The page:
• The recent collaboration between ESR and veterinary laboratories to identify Salmonella strains of enteric and commensal pathogens.
• Reports over the past 20 years assessing prevalence of antimicrobial resistance of mastitis pathogens of dairy cattle in New Zealand.

4. Current prescribing for mastitis
Scott McDougall, Cognosco, Anexa Animal Health, Morrinsville
Thursday 19 June, 10am (Dairy cattle stream)

Mastitis is the major indication for use of antimicrobials in dairy cows, with about 85% of doses prescribed for this reason. While there is limited evidence of emerging antimicrobial resistance associated with this prescribing, good stewardship principles suggest that prescription should be based on high probability or evidence of presence of bacterial infection, known sensitivities, knowledge of the pharmacokinetics, and pharmacodynamics of the product being used and likely compliance.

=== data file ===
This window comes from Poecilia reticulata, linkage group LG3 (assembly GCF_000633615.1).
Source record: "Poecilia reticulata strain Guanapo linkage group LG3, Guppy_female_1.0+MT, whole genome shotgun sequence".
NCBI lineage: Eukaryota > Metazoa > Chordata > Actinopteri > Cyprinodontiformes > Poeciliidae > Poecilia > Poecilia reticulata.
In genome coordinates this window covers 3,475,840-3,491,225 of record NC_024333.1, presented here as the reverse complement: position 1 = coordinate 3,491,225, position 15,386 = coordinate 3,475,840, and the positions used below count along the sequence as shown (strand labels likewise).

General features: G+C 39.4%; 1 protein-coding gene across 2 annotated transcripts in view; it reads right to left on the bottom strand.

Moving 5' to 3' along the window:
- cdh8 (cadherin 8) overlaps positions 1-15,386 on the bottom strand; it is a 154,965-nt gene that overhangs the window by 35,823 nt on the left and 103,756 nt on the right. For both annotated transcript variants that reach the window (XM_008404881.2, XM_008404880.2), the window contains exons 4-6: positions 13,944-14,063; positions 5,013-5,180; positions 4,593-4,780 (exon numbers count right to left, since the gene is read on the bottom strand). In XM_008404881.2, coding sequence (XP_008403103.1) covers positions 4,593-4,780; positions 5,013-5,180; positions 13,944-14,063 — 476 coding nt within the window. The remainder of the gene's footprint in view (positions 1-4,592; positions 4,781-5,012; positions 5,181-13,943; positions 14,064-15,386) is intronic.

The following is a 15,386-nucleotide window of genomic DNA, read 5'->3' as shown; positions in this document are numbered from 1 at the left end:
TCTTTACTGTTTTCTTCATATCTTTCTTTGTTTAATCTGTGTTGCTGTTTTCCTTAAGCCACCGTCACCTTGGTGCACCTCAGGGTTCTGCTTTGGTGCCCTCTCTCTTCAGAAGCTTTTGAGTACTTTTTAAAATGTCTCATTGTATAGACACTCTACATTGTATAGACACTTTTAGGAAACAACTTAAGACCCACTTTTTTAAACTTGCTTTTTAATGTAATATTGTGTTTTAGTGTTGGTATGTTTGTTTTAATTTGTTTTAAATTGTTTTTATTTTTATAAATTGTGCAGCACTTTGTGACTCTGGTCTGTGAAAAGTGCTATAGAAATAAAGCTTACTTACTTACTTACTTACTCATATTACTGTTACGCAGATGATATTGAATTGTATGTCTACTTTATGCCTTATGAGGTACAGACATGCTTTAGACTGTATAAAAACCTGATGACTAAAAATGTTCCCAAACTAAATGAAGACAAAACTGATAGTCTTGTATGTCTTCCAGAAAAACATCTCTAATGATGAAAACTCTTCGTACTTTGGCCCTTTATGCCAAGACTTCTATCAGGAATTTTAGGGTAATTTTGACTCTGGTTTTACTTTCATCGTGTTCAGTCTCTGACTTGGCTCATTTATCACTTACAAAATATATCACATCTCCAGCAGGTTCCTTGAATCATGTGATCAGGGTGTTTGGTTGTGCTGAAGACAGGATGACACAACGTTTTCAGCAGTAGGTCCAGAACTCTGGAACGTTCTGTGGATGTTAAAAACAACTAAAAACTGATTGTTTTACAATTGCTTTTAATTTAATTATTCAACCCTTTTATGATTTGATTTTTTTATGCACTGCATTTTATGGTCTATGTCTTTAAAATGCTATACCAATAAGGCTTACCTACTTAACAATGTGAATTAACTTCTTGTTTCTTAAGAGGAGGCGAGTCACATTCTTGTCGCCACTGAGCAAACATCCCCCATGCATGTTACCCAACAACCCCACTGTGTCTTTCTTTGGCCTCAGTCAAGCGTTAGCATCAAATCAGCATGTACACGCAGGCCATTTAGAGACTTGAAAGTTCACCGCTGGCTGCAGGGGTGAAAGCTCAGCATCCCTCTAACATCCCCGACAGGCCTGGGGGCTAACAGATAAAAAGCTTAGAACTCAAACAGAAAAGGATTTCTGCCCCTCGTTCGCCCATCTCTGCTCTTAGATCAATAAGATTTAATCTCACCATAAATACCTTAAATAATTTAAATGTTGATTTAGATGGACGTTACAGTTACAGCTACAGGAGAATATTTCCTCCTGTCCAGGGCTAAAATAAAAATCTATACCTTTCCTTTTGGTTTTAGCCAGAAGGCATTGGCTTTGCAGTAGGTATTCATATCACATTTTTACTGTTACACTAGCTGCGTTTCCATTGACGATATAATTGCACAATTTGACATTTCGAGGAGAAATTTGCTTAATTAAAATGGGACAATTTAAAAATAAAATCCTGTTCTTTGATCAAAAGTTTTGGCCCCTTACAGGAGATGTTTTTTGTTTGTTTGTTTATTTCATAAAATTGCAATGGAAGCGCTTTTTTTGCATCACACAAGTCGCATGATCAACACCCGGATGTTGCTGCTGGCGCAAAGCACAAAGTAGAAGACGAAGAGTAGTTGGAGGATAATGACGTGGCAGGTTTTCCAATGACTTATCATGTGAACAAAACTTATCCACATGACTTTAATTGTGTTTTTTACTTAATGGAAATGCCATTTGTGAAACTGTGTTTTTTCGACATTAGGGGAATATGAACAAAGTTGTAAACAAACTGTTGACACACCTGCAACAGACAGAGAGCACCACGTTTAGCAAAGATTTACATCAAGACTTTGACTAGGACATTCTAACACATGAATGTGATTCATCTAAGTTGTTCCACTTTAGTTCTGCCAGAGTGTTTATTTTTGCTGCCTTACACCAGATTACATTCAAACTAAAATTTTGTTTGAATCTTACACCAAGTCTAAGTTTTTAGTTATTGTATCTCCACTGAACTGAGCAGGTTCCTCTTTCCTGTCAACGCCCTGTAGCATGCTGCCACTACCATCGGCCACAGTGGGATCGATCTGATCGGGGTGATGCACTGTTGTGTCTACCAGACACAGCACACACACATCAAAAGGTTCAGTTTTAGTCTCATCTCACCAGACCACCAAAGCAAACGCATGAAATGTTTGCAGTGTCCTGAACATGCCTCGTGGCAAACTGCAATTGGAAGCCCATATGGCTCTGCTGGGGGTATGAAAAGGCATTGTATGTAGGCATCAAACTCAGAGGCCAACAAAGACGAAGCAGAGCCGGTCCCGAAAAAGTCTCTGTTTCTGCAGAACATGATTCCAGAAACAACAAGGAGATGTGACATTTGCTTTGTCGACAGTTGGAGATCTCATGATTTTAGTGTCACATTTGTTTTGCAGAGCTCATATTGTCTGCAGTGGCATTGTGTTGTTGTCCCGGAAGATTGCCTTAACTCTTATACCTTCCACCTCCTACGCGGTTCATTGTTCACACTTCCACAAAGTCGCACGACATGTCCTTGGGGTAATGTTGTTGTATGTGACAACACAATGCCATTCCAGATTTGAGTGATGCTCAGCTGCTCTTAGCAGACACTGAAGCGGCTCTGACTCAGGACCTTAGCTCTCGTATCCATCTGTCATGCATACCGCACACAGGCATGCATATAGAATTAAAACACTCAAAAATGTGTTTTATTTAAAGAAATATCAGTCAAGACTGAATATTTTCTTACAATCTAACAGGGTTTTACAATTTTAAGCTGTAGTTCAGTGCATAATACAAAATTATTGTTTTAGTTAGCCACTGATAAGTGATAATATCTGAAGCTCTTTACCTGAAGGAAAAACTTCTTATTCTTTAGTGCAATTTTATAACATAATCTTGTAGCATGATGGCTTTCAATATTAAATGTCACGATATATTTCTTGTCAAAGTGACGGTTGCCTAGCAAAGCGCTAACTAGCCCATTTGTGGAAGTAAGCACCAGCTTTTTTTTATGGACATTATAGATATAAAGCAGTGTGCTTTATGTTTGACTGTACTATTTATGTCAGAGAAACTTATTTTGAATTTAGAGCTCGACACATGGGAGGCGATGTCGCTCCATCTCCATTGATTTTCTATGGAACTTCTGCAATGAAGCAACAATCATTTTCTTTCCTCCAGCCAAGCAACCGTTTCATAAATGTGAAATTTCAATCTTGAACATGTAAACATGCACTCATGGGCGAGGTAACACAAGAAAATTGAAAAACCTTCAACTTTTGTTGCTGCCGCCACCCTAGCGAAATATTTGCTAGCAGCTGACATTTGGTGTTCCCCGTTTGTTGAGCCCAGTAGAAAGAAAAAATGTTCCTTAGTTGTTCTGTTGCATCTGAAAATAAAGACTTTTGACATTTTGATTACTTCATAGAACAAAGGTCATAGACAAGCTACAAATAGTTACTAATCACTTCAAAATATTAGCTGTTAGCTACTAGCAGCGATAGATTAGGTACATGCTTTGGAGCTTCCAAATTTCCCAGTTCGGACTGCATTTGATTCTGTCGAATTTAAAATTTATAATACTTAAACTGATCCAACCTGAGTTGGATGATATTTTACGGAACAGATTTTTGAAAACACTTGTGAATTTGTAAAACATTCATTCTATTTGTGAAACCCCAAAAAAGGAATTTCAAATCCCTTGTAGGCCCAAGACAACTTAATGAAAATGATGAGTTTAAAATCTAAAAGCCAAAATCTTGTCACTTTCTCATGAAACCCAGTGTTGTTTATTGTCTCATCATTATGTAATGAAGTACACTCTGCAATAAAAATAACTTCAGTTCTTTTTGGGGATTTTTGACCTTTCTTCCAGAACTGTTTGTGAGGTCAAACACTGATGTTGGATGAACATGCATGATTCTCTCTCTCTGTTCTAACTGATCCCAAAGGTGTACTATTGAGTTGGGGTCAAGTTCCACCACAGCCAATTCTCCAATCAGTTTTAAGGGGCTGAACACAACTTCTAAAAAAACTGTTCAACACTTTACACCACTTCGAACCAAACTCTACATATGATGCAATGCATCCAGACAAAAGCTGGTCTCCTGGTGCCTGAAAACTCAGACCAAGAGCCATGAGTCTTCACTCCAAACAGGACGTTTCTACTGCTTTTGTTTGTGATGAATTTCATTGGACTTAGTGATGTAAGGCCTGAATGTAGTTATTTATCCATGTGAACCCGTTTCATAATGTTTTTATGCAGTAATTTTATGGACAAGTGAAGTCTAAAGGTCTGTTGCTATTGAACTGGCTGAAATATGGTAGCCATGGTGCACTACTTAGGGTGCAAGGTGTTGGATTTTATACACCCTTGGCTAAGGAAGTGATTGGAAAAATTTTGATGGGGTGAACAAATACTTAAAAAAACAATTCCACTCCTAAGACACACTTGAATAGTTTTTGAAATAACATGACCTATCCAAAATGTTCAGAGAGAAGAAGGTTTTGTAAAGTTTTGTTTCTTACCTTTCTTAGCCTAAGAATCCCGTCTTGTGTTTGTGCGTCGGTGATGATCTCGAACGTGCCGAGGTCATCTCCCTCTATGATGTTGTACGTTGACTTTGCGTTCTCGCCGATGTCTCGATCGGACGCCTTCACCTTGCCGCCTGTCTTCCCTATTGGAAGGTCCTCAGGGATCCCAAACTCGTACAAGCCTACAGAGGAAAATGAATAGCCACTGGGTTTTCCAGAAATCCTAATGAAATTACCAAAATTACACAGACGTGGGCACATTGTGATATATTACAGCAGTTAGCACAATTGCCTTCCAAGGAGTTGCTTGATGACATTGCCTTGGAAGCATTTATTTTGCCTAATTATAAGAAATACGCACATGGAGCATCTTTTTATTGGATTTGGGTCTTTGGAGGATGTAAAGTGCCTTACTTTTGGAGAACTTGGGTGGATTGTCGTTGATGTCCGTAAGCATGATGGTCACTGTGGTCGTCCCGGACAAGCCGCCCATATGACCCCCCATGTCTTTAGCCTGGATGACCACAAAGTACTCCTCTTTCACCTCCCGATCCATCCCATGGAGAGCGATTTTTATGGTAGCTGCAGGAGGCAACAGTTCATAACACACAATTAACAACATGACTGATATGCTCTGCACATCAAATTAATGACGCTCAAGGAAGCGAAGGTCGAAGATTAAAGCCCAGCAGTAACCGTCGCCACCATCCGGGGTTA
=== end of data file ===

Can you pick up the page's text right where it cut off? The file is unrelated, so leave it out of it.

McDougall examines the efficacy of therapies citing studies conducted in New Zealand assessing bacteriological cure rates following treatment of clinical mastitis and use of dry-cow therapy of dairy. He says this gives us confidence around some of the actives currently available on the market.

ENDS

© Scoop Media

 
 
 
 
 
Culture Headlines | Health Headlines | Education Headlines

 
Scoop Review Of Books: Q&A: Prue Hyman On ‘Hopes Dashed?’

For Scoop Review of Books, Alison McCulloch interviewed Prue Hyman about her new book, part of the BWB Texts series, Hopes Dashed? The Economics of Gender Inequality More>>

Gordon Campbell: On Chuck Berry (And James Comey, And Bill English)

Back when many people were still treating rock’n’roll as a passing fad – was calypso going to be the new thing? – Chuck Berry knew that it had changed popular music forever. What is even more astonishing is that this 30-ish black r&b musician from a middle class family in St Louis could manage to recreate the world of white teenagers, at a time when the very notion of a “teenager” had just been invented. More>>

Howard Davis Review:
The Baroque Fusion Of L'arpeggiata